Audubon Society compromises on Scott's Branch Trail

Tuesday, July 19, 2011 | 10:28 p.m. CDT; updated 11:48 p.m. CDT, Tuesday, July 19, 2011
City Council has approved routing part of the Scott’s Branch Trail through Audubon Society property.

COLUMBIA — Fueled by fear, members of the Columbia Audubon Society made a deal in order to protect their land as best they could.

At the City Council meeting Monday, members expressed concern that if they didn't make a compromise, they would completely lose control of the land that the city plans to build a trail on. The compromise came after months of impasse.

Before the vote, there was an intense, hour-long public hearing in which most speakers opposed the idea of running the Scott's Branch Trail through the southern end of the Columbia Audubon Nature Sanctuary, located west of Columbia.

But when public comments were done, the council voted unanimously in favor of allowing it.

Several council members said they appreciated and welcomed the compromise but were surprised to hear that some speakers were concerned that the city would simply take the land through a process called eminent domain if the society did not comply.

Eminent domain is a process that allows a government to take private property for public use as long as the owner is reasonably compensated.

“I would never support the eminent domain procedure,” Second Ward Councilman Jason Thornhill said. “I do resent the insinuation that it was forced upon.”

Fourth Ward Councilman Daryl Dudley also said the council had no intention of using eminent domain, according to a previous Missourian article.

The city wants to construct the trail to make the sanctuary more accessible, especially to people who use wheelchairs or have disabilities. However, opponents say the trail is unnecessary and harmful to the wildlife, which goes against the intent of the property.

The Columbia Audubon Society owns the sanctuary property. The society's board recently agreed to a compromise with the city. The most important stipulations the board proposed are:

  • The Audubon Society must grant final approval of the trail.

  • No trees will be removed or destroyed.
  • The trail will be limited to 8 feet wide, with a 2-foot easement on either side.
  • No dogs will be allowed on Audubon property.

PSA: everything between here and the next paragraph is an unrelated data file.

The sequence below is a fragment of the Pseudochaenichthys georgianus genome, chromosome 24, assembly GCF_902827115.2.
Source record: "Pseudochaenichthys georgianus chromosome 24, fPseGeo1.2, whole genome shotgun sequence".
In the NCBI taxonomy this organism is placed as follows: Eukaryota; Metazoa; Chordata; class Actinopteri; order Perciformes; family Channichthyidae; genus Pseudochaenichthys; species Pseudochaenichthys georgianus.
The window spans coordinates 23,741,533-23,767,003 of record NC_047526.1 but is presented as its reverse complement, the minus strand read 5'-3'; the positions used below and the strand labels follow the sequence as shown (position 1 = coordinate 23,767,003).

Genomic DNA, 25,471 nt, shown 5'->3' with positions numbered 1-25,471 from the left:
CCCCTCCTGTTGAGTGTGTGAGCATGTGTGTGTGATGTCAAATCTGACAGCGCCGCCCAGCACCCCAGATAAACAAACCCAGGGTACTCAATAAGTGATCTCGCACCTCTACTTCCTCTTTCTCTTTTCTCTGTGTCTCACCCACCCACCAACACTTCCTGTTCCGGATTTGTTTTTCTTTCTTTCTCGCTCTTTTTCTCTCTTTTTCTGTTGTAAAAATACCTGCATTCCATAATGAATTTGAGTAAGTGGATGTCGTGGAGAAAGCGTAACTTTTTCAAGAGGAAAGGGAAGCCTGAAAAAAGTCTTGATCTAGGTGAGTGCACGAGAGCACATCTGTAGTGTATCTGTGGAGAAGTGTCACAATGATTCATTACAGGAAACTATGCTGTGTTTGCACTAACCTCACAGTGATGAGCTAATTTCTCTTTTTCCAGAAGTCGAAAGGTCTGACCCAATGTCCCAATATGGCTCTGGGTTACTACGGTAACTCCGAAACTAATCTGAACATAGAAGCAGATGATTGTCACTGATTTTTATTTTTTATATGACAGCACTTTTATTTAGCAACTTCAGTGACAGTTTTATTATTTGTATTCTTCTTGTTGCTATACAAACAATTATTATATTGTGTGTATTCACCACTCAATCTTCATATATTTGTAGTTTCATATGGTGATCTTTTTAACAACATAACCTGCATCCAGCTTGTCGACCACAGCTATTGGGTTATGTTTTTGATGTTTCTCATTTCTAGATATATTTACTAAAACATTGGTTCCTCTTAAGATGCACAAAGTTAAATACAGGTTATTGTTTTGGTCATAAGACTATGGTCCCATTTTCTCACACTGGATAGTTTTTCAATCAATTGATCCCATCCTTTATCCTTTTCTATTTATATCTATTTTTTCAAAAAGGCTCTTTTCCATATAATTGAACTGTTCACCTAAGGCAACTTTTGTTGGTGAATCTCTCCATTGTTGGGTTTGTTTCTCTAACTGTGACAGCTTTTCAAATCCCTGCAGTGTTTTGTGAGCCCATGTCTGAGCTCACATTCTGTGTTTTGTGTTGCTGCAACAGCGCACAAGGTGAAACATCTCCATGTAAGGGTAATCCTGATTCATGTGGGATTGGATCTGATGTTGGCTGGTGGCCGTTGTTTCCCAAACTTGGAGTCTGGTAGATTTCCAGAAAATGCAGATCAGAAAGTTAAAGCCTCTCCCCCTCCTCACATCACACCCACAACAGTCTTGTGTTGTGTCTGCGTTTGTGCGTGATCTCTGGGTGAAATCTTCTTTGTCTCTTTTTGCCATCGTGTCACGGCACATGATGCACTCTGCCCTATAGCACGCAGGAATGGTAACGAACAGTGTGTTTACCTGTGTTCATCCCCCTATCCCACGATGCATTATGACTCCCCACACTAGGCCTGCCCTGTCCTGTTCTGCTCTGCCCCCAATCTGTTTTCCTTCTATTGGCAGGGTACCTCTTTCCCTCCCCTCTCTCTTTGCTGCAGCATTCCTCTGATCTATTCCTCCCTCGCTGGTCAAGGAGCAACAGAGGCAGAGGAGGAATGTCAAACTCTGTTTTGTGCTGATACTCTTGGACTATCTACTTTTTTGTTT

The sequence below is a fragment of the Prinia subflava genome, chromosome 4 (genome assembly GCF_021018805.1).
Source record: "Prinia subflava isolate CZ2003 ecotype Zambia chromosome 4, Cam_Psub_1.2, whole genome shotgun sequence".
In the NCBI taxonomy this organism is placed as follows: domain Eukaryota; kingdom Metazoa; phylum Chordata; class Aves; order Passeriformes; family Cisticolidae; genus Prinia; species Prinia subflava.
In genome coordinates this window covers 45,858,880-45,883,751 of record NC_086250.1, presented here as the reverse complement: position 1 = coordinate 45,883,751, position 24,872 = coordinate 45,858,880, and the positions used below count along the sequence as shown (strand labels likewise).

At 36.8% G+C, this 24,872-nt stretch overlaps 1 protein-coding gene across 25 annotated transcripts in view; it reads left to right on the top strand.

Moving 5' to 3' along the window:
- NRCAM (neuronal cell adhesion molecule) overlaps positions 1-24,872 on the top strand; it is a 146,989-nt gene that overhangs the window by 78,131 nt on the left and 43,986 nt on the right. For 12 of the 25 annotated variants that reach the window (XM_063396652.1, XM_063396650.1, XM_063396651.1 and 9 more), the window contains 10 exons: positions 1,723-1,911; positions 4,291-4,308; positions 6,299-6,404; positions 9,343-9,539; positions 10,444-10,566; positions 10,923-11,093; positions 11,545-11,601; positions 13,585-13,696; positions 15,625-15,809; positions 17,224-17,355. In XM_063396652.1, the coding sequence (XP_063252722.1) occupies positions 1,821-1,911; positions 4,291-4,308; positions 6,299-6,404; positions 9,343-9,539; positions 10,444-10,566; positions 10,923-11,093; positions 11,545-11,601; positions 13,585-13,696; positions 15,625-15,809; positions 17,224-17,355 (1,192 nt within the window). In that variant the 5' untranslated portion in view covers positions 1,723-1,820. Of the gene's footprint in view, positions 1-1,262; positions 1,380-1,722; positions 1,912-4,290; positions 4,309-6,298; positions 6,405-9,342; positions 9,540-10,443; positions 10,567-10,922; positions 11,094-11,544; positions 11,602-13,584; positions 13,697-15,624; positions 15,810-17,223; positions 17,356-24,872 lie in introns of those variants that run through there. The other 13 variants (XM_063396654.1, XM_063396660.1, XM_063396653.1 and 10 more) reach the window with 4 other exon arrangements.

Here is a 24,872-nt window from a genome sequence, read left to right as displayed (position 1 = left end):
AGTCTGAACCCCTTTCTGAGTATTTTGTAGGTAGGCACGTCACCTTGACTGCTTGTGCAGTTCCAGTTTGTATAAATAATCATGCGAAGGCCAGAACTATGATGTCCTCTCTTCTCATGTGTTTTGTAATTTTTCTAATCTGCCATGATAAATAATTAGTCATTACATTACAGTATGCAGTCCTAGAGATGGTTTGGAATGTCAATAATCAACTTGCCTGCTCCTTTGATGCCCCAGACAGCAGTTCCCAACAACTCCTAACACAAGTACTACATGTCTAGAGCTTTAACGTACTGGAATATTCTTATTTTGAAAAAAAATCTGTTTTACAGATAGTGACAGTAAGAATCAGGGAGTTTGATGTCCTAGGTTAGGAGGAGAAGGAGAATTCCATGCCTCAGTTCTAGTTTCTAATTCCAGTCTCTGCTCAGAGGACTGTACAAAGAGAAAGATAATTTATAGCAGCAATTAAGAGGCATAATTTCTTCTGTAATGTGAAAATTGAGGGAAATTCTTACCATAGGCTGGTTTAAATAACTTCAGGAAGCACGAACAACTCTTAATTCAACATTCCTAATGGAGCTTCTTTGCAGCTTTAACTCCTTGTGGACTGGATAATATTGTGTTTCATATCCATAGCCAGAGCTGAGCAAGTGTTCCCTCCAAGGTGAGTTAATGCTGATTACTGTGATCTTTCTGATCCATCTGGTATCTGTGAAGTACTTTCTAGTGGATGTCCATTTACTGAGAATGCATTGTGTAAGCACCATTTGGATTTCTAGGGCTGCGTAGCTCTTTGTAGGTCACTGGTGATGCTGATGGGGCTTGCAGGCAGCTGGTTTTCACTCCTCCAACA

• No switchback (a zigzag path on a steep incline) will be allowed on the portion of the trail passing through the sanctuary.
  • A parking lot to access the trail will be built off Cunningham Road.

Howard Hinkel, president of the Columbia Audubon Society, said the compromise “is rooted in our concerns with the property.”

“We believe the compromise affords us considerable input into the planning and construction of the trail,” Hinkel said during the public hearing.

The city will continue negotiating with the Audubon Society over remaining issues, including the surface of the trail. The society wants a permeable surface such as gravel, which is more natural-looking, but a report from city staff recommends a concrete one.

According to the report, "the resulting wash-out of the gravel and required maintenance will impact the environment much more so than a concrete surface."

After hearing the discussion, several council members sided with using a permeable surface.

The construction of the entire Scott’s Branch Trail is expected to begin this year and is set to cost $980,000. It will start at Rollins Road, pass through Bonnie View Nature Sanctuary and eventually link with the MKT Nature and Fitness Trail from south Scott Boulevard.

The project was part of a pilot program designed to promote non-motorized transportation, locally named GetAbout Columbia. Columbia was one of four communities that received $22 million in the form of a federal grant.


On Monday, it was obvious that the public in attendance didn't want the sanctuary land touched.  Mayor Bob McDavid had to remind the crowd more than once to refrain from applause, so as not to intimidate speakers with differing opinions.


Catherine Parke, a Columbia citizen, told the council that she collected 54 signatures on a petition opposing the trail and urged the council to vote no on trail construction.

"(The sanctuary) is something to be genuinely proud of," Parke said after the public hearing. "It's something unique to Columbia."

Hinkel said at the hearing that the Audubon society is not the first, nor will it be the last, to lose a debate on the most appropriate use of the natural world. 


"Such debates go on every day and everywhere," he said.


Missourian reporter Laura Heck contributed to this article.

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